I was just looking back at several posts and realized we had a really extreme winter. I’m hoping that we never experience something like that ever again…on a happier note we’re into a new season.
We’ve been having warm weather, which allows us to spend hours outside every day. Things were going really well until this weekend. I was outside Friday afternoon while Hallie was napping and I hear this awkward ambulance siren. I commented to the neighbor I hadn’t heard a siren like that before. With a dumbfounded look, he says, “That’s a tornado siren, have you not heard that before. Get downstairs.” WHAT! Who knew they even had sirens for tornadoes?? Sure enough, there were tornadoes in the area but everything was fine… besides a little rain storm…
Which brings us to Saturday. With all the rain the day before, Steve and I worked on the gutters, he cleaned them out real well, and we fixed some downspout issues. Within 20 minutes of us cleaning up and putting all the tools away it starts to rain. And rain…and then harder, and harder. Once again tornado sirens…and more rain, and then some more. I have never in my whole life seen that much rain in such a short (7 hours I guess isn’t that short, but you get the idea) period of time. At first it was kind of cool to watch, and then it wasn’t so cool. The streets start to fill up. Consequently our yard fills up. After a few hours of rain, half our backyard looked as though it had been irrigated, that includes the area with the garden. I’m not a green thumb but I’m pretty sure you don’t irrigate a garden like ours experienced yesterday. The whole garden was submerged in 7 inches of water…submerged. (this can’t be good for the tomato plants!!) So this morning I wake up to survey the damage, half the garden is still in water…as are portions of our yard. I try to shovel out some of the water but to no avail- the neighbor’s yard is full of water as well, so every shovel of water I took out of our yard, that much trickled from his yard…my efforts were fruitless. And this is after hours and hours of no rain. Maybe we’ll try a garden next year. We’re supposed to get more rain today, I’m not sure where the heck it’s going to go. Our yard has soaked up a reserve for a month!I was reading the newspaper this morning to learn more of the storm and this is what I found:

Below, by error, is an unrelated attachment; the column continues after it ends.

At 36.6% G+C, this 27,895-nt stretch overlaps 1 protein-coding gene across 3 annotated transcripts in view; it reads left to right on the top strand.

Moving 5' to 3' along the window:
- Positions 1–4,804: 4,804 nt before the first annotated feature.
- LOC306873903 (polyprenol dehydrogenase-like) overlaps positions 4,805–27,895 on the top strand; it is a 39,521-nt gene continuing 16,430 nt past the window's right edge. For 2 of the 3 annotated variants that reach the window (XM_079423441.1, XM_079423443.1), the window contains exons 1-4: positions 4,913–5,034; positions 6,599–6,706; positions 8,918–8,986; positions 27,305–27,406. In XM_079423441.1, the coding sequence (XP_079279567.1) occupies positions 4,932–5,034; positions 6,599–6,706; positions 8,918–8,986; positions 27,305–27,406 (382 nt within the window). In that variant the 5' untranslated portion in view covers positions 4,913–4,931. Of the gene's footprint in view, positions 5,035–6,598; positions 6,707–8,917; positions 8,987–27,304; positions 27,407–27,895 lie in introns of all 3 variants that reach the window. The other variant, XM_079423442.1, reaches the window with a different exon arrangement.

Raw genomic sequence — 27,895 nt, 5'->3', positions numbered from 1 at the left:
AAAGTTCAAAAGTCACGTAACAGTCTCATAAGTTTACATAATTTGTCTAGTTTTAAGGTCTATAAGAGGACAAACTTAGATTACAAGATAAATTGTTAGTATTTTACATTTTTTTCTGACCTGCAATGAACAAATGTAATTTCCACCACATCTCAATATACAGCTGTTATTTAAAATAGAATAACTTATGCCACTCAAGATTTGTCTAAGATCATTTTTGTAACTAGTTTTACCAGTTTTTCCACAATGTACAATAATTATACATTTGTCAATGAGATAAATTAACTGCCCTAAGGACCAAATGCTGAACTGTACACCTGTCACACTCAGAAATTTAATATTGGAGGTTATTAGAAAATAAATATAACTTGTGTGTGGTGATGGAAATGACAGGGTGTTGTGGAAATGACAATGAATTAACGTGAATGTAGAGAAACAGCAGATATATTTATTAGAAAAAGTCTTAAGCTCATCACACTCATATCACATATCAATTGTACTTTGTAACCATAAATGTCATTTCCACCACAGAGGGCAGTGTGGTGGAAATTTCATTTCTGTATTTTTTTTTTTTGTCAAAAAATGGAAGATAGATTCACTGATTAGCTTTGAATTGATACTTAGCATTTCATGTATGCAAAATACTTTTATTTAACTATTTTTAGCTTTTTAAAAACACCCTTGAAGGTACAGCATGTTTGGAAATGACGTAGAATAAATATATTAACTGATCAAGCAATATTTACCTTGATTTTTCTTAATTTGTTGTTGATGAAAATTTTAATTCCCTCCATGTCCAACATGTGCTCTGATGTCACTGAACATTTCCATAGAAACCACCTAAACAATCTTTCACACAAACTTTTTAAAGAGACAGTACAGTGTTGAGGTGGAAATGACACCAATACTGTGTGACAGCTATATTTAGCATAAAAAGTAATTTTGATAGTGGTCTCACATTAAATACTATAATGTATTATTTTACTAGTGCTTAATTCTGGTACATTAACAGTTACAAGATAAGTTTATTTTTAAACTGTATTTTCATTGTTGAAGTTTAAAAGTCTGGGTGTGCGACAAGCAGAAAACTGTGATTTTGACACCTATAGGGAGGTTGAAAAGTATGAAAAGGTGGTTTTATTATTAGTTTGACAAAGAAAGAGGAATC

In Milwaukee, two south side buildings collapsed, rescue workers snatched people from cars stalled in streets turned to rivers, while pressure caused by storm waters gushing through city sewers flipped 200-pound manhole covers like pennies. At one point, water poured into the Milwaukee Metropolitan Sewerage District’s deep tunnel system at a rate equivalent to 10 billion gallons per day, MMSD spokesman Bill Graffin said.
“The highest I’d ever seen it was 4 billion in May 2004 when we had 19 straight days of rain,” Graffin said. Untreated sewage ran into local rivers and Lake Michigan. Graffin said the agency won’t know the amount of the overflow for several days. MMSD’s deep tunnel system holds about 500 million gallons, he said.
The lesson to learn from this…don’t swim in Lake Michigan!
that's so strange. we heard tornado sirens for the first time two weeks ao here in austin texas, here's to hoping neither of our families will see a tornado or the destruction in which it causes.
That's another reason why I live in Idaho…we're virtually free of natural disasters. You should move back!! We'd love to have you guys closer!!
Oh MY! So much for global warming, huh?? That is just beyond crazy. DEFINITELY no swimming in Lake Michigan.
Sorry about the tomatoes. That is always so disappointing when you put work and effort into something and have it washed away. Maybe they'll pull through anyway.
So how long do you stay downstairs after you hear a siren like that? So foreign for an AZ girl.
I am glad I found your blog. It's amazing the path around the blogging world one can find. Your little girl is adorable. Congrats on the soon to be little boy. Boys are so fun.